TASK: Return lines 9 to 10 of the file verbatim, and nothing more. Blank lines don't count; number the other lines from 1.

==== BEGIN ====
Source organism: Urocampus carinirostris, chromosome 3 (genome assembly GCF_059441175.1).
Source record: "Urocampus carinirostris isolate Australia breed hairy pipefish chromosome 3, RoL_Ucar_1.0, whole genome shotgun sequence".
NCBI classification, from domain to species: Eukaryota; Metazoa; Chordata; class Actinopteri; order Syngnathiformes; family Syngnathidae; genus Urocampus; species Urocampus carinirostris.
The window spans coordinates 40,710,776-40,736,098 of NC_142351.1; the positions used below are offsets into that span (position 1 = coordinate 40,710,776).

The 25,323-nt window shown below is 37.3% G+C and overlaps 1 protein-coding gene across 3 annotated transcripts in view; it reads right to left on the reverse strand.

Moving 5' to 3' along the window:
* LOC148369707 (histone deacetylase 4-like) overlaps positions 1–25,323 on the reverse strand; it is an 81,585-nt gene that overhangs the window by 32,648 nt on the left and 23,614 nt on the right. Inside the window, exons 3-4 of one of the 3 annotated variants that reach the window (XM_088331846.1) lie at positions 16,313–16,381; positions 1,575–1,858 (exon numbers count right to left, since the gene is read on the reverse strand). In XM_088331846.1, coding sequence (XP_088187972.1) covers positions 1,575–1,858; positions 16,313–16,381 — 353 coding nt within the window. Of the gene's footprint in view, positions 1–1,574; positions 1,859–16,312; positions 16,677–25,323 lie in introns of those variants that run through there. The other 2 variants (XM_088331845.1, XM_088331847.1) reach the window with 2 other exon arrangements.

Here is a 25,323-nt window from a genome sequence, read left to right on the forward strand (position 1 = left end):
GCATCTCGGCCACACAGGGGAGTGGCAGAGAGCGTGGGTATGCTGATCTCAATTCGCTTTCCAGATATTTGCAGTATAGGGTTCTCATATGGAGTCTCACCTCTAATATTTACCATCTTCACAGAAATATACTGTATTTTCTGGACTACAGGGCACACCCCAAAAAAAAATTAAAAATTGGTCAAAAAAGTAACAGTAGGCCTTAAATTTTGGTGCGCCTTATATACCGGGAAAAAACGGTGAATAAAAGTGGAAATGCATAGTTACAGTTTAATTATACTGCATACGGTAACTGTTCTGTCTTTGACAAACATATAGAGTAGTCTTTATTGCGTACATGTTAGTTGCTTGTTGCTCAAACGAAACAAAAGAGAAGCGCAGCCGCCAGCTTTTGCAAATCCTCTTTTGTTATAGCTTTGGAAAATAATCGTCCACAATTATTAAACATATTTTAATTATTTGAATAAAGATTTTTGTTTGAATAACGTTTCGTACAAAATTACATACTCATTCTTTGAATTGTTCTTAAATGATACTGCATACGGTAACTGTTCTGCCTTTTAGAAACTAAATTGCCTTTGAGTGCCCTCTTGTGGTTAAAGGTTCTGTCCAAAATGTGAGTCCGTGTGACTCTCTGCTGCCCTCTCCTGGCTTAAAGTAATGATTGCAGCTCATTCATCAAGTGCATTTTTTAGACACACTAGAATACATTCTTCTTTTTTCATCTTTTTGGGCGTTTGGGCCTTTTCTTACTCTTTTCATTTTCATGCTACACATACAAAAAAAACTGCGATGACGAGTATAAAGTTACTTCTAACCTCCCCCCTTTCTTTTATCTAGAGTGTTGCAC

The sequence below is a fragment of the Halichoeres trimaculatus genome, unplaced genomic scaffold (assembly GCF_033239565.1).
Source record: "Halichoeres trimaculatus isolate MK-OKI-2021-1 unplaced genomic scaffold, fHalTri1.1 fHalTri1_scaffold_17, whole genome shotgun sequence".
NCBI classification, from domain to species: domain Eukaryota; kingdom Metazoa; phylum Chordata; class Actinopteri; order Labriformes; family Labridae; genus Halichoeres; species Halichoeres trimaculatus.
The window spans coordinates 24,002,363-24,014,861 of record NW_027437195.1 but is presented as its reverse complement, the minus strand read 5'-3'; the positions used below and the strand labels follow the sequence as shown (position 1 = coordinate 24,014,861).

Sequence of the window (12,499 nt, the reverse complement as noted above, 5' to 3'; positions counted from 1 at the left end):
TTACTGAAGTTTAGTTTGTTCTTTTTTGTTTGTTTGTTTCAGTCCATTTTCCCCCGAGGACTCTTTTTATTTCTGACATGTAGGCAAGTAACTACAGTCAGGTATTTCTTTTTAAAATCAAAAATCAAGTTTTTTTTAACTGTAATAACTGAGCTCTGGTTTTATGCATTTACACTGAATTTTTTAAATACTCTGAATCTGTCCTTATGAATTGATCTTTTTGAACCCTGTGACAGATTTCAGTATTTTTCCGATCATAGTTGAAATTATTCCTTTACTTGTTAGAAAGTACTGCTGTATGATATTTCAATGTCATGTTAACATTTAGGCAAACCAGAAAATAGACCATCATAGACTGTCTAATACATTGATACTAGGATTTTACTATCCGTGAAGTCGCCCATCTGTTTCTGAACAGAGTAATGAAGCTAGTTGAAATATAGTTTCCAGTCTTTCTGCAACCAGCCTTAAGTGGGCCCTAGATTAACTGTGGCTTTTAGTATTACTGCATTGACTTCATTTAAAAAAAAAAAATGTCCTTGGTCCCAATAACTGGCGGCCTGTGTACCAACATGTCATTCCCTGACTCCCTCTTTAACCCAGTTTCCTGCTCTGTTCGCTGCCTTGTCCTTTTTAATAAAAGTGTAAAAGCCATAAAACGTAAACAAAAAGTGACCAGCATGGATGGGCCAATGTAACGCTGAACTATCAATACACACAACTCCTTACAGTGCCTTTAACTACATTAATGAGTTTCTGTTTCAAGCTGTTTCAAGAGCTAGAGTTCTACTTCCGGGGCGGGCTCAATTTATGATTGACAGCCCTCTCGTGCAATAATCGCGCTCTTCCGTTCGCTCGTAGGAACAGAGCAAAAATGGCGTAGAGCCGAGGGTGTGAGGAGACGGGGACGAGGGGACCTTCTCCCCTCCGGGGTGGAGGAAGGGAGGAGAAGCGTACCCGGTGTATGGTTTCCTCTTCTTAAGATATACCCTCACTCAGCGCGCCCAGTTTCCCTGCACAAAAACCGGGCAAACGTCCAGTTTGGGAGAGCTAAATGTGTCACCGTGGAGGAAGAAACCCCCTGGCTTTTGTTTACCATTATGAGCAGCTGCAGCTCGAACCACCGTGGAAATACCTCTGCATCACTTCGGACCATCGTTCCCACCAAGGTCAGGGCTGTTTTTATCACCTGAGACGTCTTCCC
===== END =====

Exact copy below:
GCATCTCGGCCACACAGGGGAGTGGCAGAGAGCGTGGGTATGCTGATCTCAATTCGCTTTCCAGATATTTGCAGTATAGGGTTCTCATATGGAGTCTCACCTCTAATATTTACCATCTTCACAGAAATATACTGTATTTTCTGGACTACAGGGCACACCCCAAAAAAAAATTAAAAATTGGTCAAAAAAGTAACAGTAGGCCTTAAATTTTGGTGCGCCTTATATACCGGGAAAAAACGGTGAATAAAAGTGGAAATGCATAGTTACAGTTTAATTATACTGCATACGGTAACTGTTCTGTCTTTGACAAACATATAGAGTAGTCTTTATTGCGTACATGTTAGTTGCTTGTTGCTCAAACGAAACAAAAGAGAAGCGCAGCCGCCAGCTTTTGCAAATCCTCTTTTGTTATAGCTTTGGAAAATAATCGTCCACAATTATTAAACATATTTTAATTATTTGAATAAAGATTTTTGTTTGAATAACGTTTCGTACAAAATTACATACTCATTCTTTGAATTGTTCTTAAATGATACTGCATACGGTAACTGTTCTGCCTTTTAGAAACTAAATTGCCTTTGAGTGCCCTCTTGTGGTTAAAGGTTCTGTCCAAAATGTGAGTCCGTGTGACTCTCTGCTGCCCTCTCCTGGCTTAAAGTAATGATTGCAGCTCATTCATCAAGTGCATTTTTTAGACACACTAGAATACATTCTTCTTTTTTCATCTTTTTGGGCGTTTGGGCCTTTTCTTACTCTTTTCATTTTCATGCTACACATACAAAAAAAACTGCGATGACGAGTATAAAGTTACTTCTAACCTCCCCCCTTTCTTTTATCTAGAGTGTTGCAC

The sequence below is a fragment of the Halichoeres trimaculatus genome, unplaced genomic scaffold (assembly GCF_033239565.1).